Digging through an estate can be like archeology. Layers and layers of a person’s life are evident and sometimes we find the unexpected. It’s great when we stumble upon an interesting object during our appraisal assignments. Even though we are sometimes met with unexpected challenges and conditions, it’s never boring!
Sifting through a Denver home earlier this month felt like we were going back in time. Layer by layer. The 80 degree heat and poor lighting made it tough for our team. We shared the exhilaration Kacey discovered something interesting and of value in the rubble. After getting past magazines and newspapers from the 1950’s and 1940’s, she discovered several original, boxed 1930 Lionel toy trains (never played with). And Annie found a mint-condition accordion with the 1957 with the price tag still attached. All buried beneath years of accumulated dust bunnies.
Like archeologists, we are witnesses to time and history. The material remnants of the lives before us being broken down and pulled apart item by item. If these things survive the landfill they will be given a new life of their own. And hopefully the toys will be played with and the instruments will be danced to.
What is the difference between the primary and the secondary market? These terms are important to understand when purchasing art or when getting an appraisal.
The first sale of an artwork (from the artist to the first owner, or from the gallery to the first owner) is considered the primary market. If art is bought from an artist directly or from an art gallery representing the artists’ work for the first time, it is a primary sale. The majority of art galleries and art fairs fall under this primary market category.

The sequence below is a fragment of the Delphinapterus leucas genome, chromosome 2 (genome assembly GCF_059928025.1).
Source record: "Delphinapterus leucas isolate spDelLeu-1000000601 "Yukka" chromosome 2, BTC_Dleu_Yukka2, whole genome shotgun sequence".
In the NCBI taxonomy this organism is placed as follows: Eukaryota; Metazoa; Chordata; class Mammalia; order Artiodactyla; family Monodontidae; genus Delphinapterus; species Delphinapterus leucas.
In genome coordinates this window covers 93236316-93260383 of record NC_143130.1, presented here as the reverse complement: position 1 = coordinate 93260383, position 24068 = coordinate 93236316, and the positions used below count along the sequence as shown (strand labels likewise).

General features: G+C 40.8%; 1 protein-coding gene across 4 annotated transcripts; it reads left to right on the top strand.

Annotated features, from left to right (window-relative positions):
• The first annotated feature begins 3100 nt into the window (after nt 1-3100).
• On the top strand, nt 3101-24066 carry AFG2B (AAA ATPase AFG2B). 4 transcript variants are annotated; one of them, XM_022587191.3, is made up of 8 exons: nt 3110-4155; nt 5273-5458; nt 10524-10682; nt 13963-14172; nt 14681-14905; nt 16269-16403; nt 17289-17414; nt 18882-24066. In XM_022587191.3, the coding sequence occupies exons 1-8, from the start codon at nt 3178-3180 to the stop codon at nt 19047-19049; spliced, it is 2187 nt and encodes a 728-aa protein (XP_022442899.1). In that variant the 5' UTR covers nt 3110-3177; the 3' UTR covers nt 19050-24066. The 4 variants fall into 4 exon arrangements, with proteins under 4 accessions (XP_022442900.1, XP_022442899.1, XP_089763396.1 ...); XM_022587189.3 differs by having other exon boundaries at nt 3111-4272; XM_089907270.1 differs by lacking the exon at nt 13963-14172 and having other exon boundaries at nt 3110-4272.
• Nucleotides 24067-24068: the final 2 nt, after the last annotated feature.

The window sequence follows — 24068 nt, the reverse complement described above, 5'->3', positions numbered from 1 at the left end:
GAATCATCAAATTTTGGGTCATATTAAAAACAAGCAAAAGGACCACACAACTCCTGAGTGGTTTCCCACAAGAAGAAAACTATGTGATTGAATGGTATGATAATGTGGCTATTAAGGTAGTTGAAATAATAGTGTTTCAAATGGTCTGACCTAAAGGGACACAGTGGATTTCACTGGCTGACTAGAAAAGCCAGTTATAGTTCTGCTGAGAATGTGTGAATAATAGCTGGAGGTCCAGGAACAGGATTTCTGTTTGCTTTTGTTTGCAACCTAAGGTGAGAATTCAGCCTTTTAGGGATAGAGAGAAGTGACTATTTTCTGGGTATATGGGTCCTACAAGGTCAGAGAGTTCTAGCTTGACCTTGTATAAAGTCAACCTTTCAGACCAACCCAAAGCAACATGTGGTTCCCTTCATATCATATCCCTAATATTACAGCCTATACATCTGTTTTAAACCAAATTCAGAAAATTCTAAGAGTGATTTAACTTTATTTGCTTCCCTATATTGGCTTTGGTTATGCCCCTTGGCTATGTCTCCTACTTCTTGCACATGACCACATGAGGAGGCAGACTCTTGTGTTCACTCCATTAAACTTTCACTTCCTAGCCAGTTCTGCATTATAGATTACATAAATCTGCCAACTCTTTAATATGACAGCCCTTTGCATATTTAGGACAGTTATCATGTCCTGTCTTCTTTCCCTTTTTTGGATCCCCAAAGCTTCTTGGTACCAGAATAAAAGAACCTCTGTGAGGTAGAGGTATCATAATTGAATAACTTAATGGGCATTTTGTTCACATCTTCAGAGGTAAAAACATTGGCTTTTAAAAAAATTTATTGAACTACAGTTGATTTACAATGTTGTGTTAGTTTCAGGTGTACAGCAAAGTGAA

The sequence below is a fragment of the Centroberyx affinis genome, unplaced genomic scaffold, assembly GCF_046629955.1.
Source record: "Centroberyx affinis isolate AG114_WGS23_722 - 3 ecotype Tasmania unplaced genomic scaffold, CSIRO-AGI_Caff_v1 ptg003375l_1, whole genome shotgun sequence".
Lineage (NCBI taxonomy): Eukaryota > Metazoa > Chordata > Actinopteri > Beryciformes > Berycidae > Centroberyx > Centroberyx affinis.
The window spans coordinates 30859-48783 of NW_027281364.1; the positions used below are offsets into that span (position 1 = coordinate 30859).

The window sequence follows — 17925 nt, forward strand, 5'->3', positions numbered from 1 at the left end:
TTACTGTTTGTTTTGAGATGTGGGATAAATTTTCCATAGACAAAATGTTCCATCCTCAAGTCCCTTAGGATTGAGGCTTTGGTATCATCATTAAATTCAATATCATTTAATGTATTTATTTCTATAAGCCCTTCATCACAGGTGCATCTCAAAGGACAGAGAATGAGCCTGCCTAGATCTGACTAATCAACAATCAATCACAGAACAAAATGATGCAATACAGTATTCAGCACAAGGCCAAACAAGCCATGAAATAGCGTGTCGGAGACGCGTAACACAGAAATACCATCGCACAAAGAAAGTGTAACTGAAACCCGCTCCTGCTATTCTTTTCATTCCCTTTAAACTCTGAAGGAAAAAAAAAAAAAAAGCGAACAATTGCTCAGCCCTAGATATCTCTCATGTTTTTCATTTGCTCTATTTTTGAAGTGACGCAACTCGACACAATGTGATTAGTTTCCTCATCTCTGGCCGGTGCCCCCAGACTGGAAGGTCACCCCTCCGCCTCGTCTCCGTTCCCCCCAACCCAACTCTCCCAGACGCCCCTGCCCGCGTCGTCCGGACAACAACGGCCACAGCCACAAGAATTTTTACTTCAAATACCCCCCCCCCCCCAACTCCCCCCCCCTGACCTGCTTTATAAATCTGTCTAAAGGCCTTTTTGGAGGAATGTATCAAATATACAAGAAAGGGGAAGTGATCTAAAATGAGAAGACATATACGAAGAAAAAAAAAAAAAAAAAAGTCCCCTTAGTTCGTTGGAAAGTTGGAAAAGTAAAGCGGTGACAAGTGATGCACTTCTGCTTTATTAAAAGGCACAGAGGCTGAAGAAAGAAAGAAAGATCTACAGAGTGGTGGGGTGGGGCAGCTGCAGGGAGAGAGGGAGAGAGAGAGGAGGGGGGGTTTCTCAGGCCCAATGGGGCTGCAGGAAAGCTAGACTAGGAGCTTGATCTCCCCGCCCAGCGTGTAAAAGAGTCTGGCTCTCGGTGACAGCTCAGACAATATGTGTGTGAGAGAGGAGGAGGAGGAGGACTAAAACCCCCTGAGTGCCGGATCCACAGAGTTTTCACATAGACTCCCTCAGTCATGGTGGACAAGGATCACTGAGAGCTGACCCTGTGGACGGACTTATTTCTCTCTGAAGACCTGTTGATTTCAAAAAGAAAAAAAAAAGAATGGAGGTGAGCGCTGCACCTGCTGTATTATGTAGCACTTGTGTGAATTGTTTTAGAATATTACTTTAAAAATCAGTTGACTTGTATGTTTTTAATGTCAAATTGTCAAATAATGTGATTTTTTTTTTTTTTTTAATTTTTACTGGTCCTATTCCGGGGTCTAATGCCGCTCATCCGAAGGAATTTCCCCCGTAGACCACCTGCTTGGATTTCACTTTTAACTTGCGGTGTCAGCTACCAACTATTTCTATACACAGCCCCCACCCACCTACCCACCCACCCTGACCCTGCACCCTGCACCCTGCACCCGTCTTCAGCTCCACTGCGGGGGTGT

The secondary market refers to any artworks that are being re-sold. This could be any number of times AFTER the first sale. Auction houses are the where most of these transactions would take place. There are also some galleries and fairs that specialize in secondary market pieces such like Mega Galleries that also represent very famous artists or their estates after they have passed away. These works are not coming to market for the first time. The secondary market can include work from any time period including older works and contemporary works.
The main reasons that works would sell in the secondary market are famously referred to in the art world as “death, debt and divorce.” Estates can be liquidated for various reasons including these. Actor Russell Crowe held a very successful auction in 2017 with Sotheby’s called “The Art of Divorce”. These celebrity auctions draw collectors who may wish to diversify their art collection or flip it for greater return.
Of course we recommend buying art because you love it, for an investment. But if you are considering a big investment, we recommend consulting with an art advisor.
There are over 3,000 Goodwill stores nationwide. When you drop off your donated items, workers will go through everything and make sure they’re usable, clean and non-toxic. Things that make the cut are sorted and priced. If things don’t sell after about four weeks, they’re taken off the shelf and go into a big container and shipped to the next phase….
Containers full of unsold Goodwill items are shipped to national auction sites. This is where online bidding occurs. Anyone can bid on huge bins of misc. items going for as little as $35. Sometimes you don’t know what’s inside—it’s kind of like the television show “Storage Wars” but for donated clothes. Then, if things still don’t sell at auction they’re sent further down stream….
Textile Recycling Centers
There are recycling centers that specialize in clothing and secondary materials. They will take your clothes where they will be resold. Lots of fibers will be processed. Soft fibers are used for furniture filling and home insulation. Some is sent overseas to salvage dealers. And as the last resort, if things don’t get reprocessed here or overseas, they are sent to…